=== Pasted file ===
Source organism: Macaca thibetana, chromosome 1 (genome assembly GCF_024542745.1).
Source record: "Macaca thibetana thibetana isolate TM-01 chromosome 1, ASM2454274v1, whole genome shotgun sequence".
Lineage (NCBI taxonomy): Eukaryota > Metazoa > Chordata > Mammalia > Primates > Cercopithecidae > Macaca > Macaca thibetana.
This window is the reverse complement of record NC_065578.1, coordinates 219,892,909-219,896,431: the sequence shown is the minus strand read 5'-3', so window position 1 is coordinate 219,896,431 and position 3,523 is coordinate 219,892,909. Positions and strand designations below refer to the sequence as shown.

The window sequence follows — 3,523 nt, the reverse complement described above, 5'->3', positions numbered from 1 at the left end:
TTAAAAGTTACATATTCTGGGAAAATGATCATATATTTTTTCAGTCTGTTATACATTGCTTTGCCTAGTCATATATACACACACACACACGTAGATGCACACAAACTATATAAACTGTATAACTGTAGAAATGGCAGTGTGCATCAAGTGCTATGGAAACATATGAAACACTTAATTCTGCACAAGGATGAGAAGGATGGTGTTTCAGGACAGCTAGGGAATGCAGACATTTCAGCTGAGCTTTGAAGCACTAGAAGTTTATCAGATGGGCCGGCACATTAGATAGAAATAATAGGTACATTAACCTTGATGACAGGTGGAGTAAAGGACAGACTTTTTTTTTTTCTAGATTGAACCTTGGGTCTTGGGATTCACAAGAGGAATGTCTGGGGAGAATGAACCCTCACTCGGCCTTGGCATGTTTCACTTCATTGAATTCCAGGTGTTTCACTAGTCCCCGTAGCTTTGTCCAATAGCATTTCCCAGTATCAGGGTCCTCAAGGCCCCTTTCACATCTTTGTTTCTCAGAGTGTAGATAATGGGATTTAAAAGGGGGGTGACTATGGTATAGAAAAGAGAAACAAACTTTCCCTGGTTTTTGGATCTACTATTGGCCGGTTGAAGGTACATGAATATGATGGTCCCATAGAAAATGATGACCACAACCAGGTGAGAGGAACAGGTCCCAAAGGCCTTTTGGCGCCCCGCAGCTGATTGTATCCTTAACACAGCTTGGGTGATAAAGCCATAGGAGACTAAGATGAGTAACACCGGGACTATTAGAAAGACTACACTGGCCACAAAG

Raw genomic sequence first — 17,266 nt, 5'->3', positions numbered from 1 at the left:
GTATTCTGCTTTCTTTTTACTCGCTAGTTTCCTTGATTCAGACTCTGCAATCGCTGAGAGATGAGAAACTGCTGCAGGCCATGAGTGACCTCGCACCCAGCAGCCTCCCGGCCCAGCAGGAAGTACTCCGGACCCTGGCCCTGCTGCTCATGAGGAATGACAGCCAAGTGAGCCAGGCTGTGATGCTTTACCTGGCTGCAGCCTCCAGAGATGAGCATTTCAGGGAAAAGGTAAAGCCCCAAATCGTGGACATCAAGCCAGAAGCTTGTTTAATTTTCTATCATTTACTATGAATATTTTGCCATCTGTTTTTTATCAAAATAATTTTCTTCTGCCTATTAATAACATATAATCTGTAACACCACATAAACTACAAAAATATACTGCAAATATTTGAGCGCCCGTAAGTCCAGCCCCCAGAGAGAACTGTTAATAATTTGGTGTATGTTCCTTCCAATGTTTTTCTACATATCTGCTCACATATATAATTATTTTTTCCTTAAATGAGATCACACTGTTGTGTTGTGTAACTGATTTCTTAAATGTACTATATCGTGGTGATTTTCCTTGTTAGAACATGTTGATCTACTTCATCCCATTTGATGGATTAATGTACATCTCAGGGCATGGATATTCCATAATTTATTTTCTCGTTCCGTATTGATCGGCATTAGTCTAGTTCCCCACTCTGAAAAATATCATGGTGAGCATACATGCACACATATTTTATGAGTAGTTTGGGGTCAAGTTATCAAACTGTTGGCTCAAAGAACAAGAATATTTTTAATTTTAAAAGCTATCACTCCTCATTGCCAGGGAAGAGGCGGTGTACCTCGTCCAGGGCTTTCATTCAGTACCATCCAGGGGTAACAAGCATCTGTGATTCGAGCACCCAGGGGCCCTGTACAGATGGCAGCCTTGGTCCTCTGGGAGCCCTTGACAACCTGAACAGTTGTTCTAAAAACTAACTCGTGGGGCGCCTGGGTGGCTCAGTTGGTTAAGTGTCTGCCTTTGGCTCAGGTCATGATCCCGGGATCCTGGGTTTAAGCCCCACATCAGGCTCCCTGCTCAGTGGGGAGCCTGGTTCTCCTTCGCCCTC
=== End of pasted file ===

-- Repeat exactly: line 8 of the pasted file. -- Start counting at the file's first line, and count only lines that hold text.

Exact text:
GTATTCTGCTTTCTTTTTACTCGCTAGTTTCCTTGATTCAGACTCTGCAATCGCTGAGAGATGAGAAACTGCTGCAGGCCATGAGTGACCTCGCACCCAGCAGCCTCCCGGCCCAGCAGGAAGTACTCCGGACCCTGGCCCTGCTGCTCATGAGGAATGACAGCCAAGTGAGCCAGGCTGTGATGCTTTACCTGGCTGCAGCCTCCAGAGATGAGCATTTCAGGGAAAAGGTAAAGCCCCAAATCGTGGACATCAAGCCAGAAGCTTGTTTAATTTTCTATCATTTACTATGAATATTTTGCCATCTGTTTTTTATCAAAATAATTTTCTTCTGCCTATTAATAACATATAATCTGTAACACCACATAAACTACAAAAATATACTGCAAATATTTGAGCGCCCGTAAGTCCAGCCCCCAGAGAGAACTGTTAATAATTTGGTGTATGTTCCTTCCAATGTTTTTCTACATATCTGCTCACATATATAATTATTTTTTCCTTAAATGAGATCACACTGTTGTGTTGTGTAACTGATTTCTTAAATGTACTATATCGTGGTGATTTTCCTTGTTAGAACATGTTGATCTACTTCATCCCATTTGATGGATTAATGTACATCTCAGGGCATGGATATTCCATAATTTATTTTCTCGTTCCGTATTGATCGGCATTAGTCTAGTTCCCCACTCTGAAAAATATCATGGTGAGCATACATGCACACATATTTTATGAGTAGTTTGGGGTCAAGTTATCAAACTGTTGGCTCAAAGAACAAGAATATTTTTAATTTTAAAAGCTATCACTCCTCATTGCCAGGGAAGAGGCGGTGTACCTCGTCCAGGGCTTTCATTCAGTACCATCCAGGGGTAACAAGCATCTGTGATTCGAGCACCCAGGGGCCCTGTACAGATGGCAGCCTTGGTCCTCTGGGAGCCCTTGACAACCTGAACAGTTGTTCTAAAAACTAACTCGTGGGGCGCCTGGGTGGCTCAGTTGGTTAAGTGTCTGCCTTTGGCTCAGGTCATGATCCCGGGATCCTGGGTTTAAGCCCCACATCAGGCTCCCTGCTCAGTGGGGAGCCTGGTTCTCCTTCGCCCTC